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So a happy show like "Sesame Street" wanted an orange character like Oscar the Grouch




Caroll Spinney and Oscar the Grouch at the Daytime Creative Arts Emmy Awards at New York City in April 2006.

He is green, he lives in a bin and he always wakes up on the wrong side of the bed.

His name is Oscar the Grouch, and even people who saw "Sesame Street" as children might find it a bit confusing. Why is he green? How did he choose his home? And why is he in such a bad mood?

The answer lies with Caroll Spinney, the performer behind the roles of Big Bird and Oscar the Grouch, who announced his retirement from the show on Monday after nearly 50 years. (Fellow puppeteer Eric Jacobson, who plays Miss Piggy, will take the reins from Grover and Bert.)

Spinney was introduced to the characters when "Sesame Street" creator Jim Henson called him in the early 1960s.

[Henson] said, "Why do not you come to New York and talk about the Muppets?" "Spinney told NPR 2003." I have some characters that I want to build. One is a big, funny-looking bird, and the other will be that grouchy character who will live in a garbage heap in the gutter. "

After Oscar, the Grouch was born as that grumpy Muppet – though, originally, he was orange – Spinney had to give him a voice.

" I'd never made a character like Oscar, and I did not feel like it "That my voice sounded like the Muppets I was used to," Spinney wrote his book, "The Wisdom of the Great Bird."

He looked into the streets of New York City for inspiration and found the Bronx taxi driver

"He was the stereotypical taxi driver of the time – a guy in his forties from the Bronx who wore a tweed cap with a small brim – and somehow growled out of the corner of his mouth," Where, Mac? " "Spinney wrote." Who could be more than a taxi driver from the Bronx? I had my ideal model for my new character.

The purpose of Oscar, according to the Smithsonian National Museum of American History description of the character, is to teach "the meaning of understanding, tolerance and diversity." According to Robert W. Morrow's book "& # 39; Sesame Street & # 39; and the reform of children 's television, Oscar. www.mjfriendship.de/de/index.php?op…80&Itemid=58 Anders acted and lived in a different kind of homeland as a metaphor, "to dramatize tolerance for the other. English: www.mjfriendship.de/en/index.php?op…01&Itemid=37. In an adventure about conflicts between Oscar and the others on the street, the show taught children how to deal with diversity in the context of diversity.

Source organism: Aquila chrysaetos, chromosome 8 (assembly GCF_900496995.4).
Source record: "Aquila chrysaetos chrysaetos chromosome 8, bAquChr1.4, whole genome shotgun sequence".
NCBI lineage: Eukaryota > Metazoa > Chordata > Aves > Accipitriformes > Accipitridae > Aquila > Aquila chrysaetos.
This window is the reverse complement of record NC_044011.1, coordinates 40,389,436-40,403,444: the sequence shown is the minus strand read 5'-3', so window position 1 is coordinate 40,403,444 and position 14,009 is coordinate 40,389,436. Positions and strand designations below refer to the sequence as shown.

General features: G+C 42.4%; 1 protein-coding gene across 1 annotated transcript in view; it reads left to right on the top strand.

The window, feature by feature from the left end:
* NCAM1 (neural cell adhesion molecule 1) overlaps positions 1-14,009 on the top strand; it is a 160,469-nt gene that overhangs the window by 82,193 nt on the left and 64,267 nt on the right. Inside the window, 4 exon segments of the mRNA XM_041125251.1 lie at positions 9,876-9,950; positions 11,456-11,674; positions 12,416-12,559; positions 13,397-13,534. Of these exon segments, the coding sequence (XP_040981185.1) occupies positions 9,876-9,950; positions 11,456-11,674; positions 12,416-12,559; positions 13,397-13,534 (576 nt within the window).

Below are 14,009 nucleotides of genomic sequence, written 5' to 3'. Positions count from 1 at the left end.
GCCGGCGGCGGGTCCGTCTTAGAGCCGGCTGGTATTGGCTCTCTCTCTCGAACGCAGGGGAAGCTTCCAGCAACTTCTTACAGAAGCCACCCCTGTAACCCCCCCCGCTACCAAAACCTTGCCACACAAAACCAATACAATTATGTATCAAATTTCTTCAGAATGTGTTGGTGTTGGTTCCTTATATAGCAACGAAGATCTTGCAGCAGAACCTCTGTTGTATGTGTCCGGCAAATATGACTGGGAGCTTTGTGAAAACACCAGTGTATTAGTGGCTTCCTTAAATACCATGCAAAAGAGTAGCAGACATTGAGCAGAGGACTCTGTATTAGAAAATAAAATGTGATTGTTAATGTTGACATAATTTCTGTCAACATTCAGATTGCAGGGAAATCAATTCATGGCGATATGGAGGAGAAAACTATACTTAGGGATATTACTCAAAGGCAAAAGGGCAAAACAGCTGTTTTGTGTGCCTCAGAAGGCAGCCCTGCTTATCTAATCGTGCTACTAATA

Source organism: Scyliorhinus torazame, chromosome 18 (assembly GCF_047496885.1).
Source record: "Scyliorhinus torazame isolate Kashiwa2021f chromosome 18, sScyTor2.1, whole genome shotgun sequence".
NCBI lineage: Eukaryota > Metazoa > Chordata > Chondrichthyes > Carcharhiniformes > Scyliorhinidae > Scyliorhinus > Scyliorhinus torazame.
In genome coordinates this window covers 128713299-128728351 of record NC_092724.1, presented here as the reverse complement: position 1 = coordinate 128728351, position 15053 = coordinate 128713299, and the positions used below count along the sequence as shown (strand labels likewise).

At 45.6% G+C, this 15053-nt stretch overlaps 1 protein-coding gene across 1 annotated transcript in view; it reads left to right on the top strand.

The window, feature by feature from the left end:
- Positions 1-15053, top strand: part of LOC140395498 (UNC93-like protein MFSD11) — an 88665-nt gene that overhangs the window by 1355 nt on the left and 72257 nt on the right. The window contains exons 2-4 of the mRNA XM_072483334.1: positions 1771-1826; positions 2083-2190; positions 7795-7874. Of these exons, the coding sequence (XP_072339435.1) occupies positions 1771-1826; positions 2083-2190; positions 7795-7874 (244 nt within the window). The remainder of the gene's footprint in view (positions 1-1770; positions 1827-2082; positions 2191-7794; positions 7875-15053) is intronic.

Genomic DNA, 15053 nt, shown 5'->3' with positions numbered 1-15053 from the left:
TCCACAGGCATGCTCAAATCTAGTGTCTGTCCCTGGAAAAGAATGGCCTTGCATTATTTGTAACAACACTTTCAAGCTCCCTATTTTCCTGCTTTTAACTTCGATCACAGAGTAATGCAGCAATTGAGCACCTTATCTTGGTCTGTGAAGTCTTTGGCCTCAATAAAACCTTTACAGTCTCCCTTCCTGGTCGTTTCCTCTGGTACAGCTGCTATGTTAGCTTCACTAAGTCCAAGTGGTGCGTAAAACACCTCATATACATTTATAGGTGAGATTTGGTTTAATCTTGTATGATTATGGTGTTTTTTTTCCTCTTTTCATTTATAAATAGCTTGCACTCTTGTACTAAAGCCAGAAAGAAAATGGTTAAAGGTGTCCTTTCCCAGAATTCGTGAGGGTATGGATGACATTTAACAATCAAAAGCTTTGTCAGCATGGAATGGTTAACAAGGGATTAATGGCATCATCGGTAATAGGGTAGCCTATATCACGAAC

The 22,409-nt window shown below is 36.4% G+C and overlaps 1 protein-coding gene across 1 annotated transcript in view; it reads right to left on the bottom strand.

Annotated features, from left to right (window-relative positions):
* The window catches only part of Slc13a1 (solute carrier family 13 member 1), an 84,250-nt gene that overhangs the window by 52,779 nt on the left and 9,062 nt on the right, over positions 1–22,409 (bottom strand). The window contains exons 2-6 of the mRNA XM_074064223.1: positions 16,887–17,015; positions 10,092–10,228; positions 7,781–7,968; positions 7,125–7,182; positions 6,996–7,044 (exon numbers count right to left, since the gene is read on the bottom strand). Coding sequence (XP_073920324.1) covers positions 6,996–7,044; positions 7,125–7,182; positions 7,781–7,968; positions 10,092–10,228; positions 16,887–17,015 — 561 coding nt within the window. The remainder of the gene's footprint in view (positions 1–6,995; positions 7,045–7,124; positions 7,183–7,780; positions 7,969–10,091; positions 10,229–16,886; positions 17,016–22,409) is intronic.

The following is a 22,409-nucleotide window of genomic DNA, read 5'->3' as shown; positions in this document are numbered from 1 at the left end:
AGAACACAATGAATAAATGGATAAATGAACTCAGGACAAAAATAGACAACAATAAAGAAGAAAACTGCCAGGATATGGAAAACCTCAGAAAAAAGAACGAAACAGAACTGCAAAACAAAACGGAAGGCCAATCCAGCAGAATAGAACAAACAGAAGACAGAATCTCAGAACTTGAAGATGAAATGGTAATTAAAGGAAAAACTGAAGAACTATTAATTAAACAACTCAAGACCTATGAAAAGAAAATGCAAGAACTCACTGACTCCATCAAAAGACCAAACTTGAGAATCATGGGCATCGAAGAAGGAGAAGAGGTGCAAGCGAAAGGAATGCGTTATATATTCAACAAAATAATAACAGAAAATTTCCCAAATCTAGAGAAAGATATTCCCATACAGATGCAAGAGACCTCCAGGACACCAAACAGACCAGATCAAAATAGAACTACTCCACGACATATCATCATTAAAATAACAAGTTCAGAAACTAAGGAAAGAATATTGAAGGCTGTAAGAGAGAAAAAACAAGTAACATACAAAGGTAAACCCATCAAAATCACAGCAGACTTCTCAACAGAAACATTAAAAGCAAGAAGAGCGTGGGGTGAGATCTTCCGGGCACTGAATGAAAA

Despite the admirable intentions behind the character, Spinney originally thought he might not be suitable for children.

"I did this in the early days of the & # 39; Sesame Street & # 39; questioned. Why is Oscar? He's such a disagreeable and even seemingly rude character, "he said to HuffPost." One producer said, "Well, I think it takes all kinds of things to make a world, and it's just another way." [19659016] But in the end Spinney found that Oscar always had a heart. Although he would complain, he still helped those in need – he only did it while grumbling. For example, as his human friend Maria He needed a bolt to fix a car. Oscar rummaged through his dustbin to find one, but not before murmuring, "Man, another lousy day." As grumpy as he was, he would always have a hungry child eat before he did, "wrote Spinney.

The character turned out to be a huge hit, sometimes complaining to famous musicians like Johnny Cash and Billy Joel, and the character produced several versions around the world: his cousin Moishe Oofnik appears in Israel, lives in an old car, in Turkey he is called Kirpik and lives in a basket, in Pakistan he is Akhtar, and his home is an old oil barrel.

He even dives on a number of other popular shows, such as "Scrubs," "The Simpsons," and "South Park. "

Oscar may be a celebrity worldwide, but for Spinney, he's just the bastard trying to hide his heart out of gold.

Spinney admitted that Oscar" doesn & # 39; I think so, as I think, but that's what made the character so special to him.

"I am dealing with a mental entity that I am not, although I enable it," Spinney wrote. "Oscar has taught me the power of the puppet."

"And I say that," he continued. "After playing Big Bird all day, switching to Oscar is just therapeutic to live with the opposite attitude to life for a while."


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